This new topography, which is strikingly different from the rest of the building, transports visitors to another world — a femme realm of reconciliation, creation and trust. This gesture fractures the museum's site as a former Scottish Rite Masonic Temple that was built by and for men.
Every Saturday, painted femme models inhabit Huanca's environment. Their movements through the space are self-determined, not bound to any direction from Huanca. She says, “These individuals are essential to the empowering process of reclaiming this space. My work has always been a poetic gesture commenting on societal imbalances and injustices. As I have had more opportunities to exhibit publicly, in different contexts globally, my work has evolved to directly confront patriarchal realities, power dynamics, and hierarchies of contemporary life. ”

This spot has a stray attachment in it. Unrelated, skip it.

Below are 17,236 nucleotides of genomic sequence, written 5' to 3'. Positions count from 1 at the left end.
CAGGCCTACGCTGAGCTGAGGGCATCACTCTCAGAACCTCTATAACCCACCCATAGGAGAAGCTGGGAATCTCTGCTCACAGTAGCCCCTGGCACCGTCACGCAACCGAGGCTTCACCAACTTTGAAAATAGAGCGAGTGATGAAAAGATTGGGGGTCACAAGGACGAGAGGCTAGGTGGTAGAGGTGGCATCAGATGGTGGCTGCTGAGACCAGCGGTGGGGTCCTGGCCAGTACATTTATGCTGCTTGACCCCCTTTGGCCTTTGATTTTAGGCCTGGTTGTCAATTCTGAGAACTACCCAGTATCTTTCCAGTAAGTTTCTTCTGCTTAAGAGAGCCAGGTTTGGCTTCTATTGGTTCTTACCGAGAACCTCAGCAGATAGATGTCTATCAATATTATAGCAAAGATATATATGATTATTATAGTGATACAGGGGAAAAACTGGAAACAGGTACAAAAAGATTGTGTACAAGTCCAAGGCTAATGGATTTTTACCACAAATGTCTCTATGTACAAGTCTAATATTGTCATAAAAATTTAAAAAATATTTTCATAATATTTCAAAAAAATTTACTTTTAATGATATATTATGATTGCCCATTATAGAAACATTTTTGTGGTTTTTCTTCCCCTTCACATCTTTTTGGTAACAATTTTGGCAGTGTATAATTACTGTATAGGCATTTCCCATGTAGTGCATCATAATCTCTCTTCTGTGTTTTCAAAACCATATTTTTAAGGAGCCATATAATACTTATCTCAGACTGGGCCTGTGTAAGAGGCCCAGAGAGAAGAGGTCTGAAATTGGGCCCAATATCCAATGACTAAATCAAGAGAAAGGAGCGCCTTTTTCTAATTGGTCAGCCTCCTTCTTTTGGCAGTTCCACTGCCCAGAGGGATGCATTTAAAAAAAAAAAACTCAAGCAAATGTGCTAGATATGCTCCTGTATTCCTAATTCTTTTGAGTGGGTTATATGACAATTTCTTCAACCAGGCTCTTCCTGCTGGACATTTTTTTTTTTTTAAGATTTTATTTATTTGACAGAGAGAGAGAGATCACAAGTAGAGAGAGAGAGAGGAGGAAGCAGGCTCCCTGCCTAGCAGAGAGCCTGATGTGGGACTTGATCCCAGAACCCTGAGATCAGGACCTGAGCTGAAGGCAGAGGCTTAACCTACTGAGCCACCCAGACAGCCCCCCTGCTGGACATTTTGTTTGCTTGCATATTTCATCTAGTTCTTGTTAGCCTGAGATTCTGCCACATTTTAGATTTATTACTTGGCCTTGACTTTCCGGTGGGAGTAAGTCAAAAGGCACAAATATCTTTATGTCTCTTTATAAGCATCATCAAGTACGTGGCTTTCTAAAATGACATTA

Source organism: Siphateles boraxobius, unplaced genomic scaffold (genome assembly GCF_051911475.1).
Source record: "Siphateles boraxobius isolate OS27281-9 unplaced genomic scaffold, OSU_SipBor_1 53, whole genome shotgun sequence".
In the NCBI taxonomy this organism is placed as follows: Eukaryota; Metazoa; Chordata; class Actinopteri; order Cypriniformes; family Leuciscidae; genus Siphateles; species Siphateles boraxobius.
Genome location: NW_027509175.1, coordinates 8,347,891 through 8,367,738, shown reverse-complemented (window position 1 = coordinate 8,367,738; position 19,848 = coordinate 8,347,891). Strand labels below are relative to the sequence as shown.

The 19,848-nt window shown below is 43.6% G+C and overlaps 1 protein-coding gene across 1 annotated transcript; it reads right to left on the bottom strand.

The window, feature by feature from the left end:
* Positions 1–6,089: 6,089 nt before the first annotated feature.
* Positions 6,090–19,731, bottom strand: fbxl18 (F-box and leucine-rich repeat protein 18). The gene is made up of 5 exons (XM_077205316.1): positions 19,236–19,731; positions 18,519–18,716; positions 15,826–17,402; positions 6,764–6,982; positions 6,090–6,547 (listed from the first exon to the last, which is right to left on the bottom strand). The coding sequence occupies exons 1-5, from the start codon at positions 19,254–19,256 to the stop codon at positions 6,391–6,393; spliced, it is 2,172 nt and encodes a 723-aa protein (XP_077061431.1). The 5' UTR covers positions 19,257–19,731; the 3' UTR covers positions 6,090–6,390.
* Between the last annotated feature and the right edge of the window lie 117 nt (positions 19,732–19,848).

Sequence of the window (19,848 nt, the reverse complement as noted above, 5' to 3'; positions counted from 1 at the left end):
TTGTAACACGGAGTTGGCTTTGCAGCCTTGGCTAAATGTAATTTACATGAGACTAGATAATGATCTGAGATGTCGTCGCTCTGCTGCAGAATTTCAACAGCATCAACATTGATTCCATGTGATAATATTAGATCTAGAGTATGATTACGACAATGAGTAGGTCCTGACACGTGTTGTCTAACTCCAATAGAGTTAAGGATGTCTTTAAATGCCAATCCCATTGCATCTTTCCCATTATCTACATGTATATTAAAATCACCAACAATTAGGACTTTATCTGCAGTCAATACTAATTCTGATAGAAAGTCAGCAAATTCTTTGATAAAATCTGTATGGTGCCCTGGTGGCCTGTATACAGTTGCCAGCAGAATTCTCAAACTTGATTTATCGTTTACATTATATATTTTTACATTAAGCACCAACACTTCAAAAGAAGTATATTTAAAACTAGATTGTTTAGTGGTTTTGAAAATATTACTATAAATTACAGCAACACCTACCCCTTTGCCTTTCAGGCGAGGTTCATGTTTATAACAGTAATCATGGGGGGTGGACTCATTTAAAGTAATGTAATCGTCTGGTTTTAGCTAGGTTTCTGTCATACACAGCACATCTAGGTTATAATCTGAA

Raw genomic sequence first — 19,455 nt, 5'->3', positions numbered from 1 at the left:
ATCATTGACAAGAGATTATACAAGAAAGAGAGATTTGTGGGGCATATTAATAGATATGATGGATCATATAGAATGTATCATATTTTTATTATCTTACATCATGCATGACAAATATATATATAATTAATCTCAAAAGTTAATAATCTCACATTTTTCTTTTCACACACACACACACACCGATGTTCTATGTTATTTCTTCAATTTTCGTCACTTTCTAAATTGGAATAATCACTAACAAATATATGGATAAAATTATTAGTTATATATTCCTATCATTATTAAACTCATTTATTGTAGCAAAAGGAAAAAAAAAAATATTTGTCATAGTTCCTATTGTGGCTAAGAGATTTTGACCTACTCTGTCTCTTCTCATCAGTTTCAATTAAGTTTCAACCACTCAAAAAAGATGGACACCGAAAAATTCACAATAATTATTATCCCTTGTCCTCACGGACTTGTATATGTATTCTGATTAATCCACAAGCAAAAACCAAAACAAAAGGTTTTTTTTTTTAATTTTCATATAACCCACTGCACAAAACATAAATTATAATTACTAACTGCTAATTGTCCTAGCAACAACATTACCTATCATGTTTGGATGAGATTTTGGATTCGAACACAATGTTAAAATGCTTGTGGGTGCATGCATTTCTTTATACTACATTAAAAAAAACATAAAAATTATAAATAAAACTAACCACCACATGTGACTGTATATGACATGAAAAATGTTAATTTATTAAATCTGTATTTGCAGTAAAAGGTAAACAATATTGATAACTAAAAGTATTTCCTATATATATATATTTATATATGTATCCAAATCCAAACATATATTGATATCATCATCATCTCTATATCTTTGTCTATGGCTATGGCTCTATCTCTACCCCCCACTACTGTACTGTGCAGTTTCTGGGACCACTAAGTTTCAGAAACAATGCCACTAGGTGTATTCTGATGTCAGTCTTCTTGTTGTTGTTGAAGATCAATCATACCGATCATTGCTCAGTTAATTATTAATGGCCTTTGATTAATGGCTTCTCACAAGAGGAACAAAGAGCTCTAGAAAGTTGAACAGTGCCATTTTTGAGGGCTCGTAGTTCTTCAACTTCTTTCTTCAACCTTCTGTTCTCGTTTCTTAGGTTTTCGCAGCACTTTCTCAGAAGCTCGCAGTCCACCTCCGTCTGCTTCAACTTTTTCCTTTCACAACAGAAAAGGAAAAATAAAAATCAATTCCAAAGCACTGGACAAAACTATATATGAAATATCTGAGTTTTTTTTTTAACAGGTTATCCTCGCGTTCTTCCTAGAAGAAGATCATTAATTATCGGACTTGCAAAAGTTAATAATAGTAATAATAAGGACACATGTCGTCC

Huanca's use of natural materials, such as raw pigments, oils, turmeric, sand, and clay, is essential to her developing an other-worldly environment. In her skin paintings —a term that refers to both the painted live models and the hanging canvases — she layers these materials with fragments of paint, latex, and other skin-like substances. This material link between the works, including the painted humans that navigate her sculptural landscapes, creates a tactile ecosystem.
In its willingness to engage femininity intuitively, the work stands as a challenge to the exhibitionism and objectification that pervade contemporary American life. OBSIDIAN LADDER invites us to connect to a powerful feminine essence that is inherent to nature and creation.